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  • Author: Magdalena Żurawek x
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Marta Fichna Department of Endocrinology, Metabolism and Internal Medicine, Poznan University of Medical Sciences, Poznan, Poland

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Piotr P Małecki Department of Endocrinology, Metabolism and Internal Medicine, Poznan University of Medical Sciences, Poznan, Poland

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Magdalena Żurawek Institute of Human Genetics, Polish Academy of Sciences, Poznan, Poland

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Katarzyna Furman Ludwik Perzyna Regional Hospital, Kalisz, Poland

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Bolesław Gębarski Regional Outpatient Medical Centre, Katowice, Poland

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Piotr Fichna Department of Paediatric Diabetes and Obesity, Poznan University of Medical Sciences, Poznan, Poland

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Marek Ruchała Department of Endocrinology, Metabolism and Internal Medicine, Poznan University of Medical Sciences, Poznan, Poland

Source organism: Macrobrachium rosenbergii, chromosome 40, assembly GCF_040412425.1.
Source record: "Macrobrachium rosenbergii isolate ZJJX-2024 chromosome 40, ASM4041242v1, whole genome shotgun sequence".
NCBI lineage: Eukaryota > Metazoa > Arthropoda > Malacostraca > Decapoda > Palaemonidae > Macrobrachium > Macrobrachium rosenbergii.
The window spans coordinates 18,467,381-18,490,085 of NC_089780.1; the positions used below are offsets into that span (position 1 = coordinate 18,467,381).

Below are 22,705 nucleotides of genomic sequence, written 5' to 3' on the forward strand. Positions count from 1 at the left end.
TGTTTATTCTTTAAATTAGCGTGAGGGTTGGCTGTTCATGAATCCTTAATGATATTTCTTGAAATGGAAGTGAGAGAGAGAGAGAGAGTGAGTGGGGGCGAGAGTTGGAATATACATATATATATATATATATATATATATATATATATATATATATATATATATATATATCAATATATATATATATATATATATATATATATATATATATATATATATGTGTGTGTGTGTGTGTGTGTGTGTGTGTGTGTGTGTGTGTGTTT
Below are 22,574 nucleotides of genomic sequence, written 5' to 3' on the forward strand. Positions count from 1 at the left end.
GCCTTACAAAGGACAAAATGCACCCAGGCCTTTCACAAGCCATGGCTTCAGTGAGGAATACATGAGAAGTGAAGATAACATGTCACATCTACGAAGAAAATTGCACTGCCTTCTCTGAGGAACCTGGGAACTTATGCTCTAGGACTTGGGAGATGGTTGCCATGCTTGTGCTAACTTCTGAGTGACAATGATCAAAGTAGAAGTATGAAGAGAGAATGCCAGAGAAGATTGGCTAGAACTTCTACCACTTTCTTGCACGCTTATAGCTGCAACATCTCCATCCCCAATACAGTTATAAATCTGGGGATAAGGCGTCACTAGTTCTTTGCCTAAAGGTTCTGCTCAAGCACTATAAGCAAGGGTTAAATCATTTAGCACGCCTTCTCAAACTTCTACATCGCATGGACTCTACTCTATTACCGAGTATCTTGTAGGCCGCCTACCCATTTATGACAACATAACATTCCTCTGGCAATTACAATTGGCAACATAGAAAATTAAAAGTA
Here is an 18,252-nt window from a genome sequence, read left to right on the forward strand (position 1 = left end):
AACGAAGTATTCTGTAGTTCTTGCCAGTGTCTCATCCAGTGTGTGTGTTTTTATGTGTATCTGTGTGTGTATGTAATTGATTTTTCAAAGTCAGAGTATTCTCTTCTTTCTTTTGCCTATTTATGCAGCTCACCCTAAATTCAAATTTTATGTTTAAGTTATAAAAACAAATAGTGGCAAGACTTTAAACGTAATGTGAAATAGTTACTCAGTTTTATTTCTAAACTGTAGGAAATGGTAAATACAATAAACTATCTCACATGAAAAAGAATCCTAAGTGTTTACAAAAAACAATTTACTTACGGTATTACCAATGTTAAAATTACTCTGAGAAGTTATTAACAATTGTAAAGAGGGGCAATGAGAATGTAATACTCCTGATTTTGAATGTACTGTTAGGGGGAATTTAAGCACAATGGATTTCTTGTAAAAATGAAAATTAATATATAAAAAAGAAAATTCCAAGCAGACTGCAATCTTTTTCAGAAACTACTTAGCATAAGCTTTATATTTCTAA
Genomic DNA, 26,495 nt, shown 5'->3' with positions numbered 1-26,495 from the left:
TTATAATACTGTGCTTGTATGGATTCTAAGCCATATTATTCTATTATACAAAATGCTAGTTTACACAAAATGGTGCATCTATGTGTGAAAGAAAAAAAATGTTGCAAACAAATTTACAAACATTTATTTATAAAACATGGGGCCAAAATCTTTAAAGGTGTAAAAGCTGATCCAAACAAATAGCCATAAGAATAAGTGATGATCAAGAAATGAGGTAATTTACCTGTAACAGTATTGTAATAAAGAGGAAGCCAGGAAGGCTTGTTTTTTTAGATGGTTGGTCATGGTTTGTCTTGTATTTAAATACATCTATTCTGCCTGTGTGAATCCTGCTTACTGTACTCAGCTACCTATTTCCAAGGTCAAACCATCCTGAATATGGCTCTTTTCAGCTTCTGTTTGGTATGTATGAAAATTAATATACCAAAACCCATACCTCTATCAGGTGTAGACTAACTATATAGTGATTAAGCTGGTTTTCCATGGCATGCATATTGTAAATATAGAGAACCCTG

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Since individuals with Addison’s disease (AD) present considerable co-occurrence of additional autoimmune conditions, clustering of autoimmunity was also predicted among their relatives. The study was aimed to assess circulating autoantibodies in first-degree relatives of patients with AD and to correlate them with the established genetic risk factors (PTPN22 rs2476601, CTLA4 rs231775, and BACH2 rs3757247). Antibodies were evaluated using validated commercial assays, and genotyping was performed using TaqMan chemistry. The studied cohort comprised 112 female and 75 male relatives. Circulating autoantibodies were found in 69 relatives (36.9%). Thyroid autoantibodies, that is antibodies to thyroid peroxidase (aTPO) and thyroglobulin (aTg), were detectable in 25.1 and 17.1% relatives, respectively. Antibodies to 21-hydroxylase (a21OH) were found in 5.8% individuals, and beta cell-specific antibodies to ZnT8, GAD, and IA2 were found in 7.5, 8.0, and 2.7%, respectively. The prevalence of a21OH (P = 0.0075; odds ratio (OR) 7.68; 95% CI 1.903–36.0), aTPO (P < 0.0001; OR 3.85; 95% CI 1.873–7.495), and aTg (P < 0.0001; OR 7.73; 95% CI 3.112–19.65), as well as aGAD (P = 0.0303; OR 3.38; 95% CI 1.180–9.123) and aZnT8 (P = 0.032; OR 6.40; 95% CI 1.846–21.91), was significantly increased in carriers of rs2476601 T allele. Moreover, T allele appeared to be a risk factor for multiple circulating autoantibody specificities (P = 0.0009; OR 5.79; 95% CI 1.962–15.81). None of the studied autoantibodies demonstrated significant association with rs231775 in CTLA4 (P > 0.05), and only weak association was detected between BACH2 rs3757247 and circulating aTPO (P = 0.0336; OR 2.12; 95%CI 1.019–4.228). In conclusion, first-degree relatives of patients with AD, carriers of the PTPN22 rs2476601 T allele, are at particular risk of developing autoantibodies to endocrine antigens.

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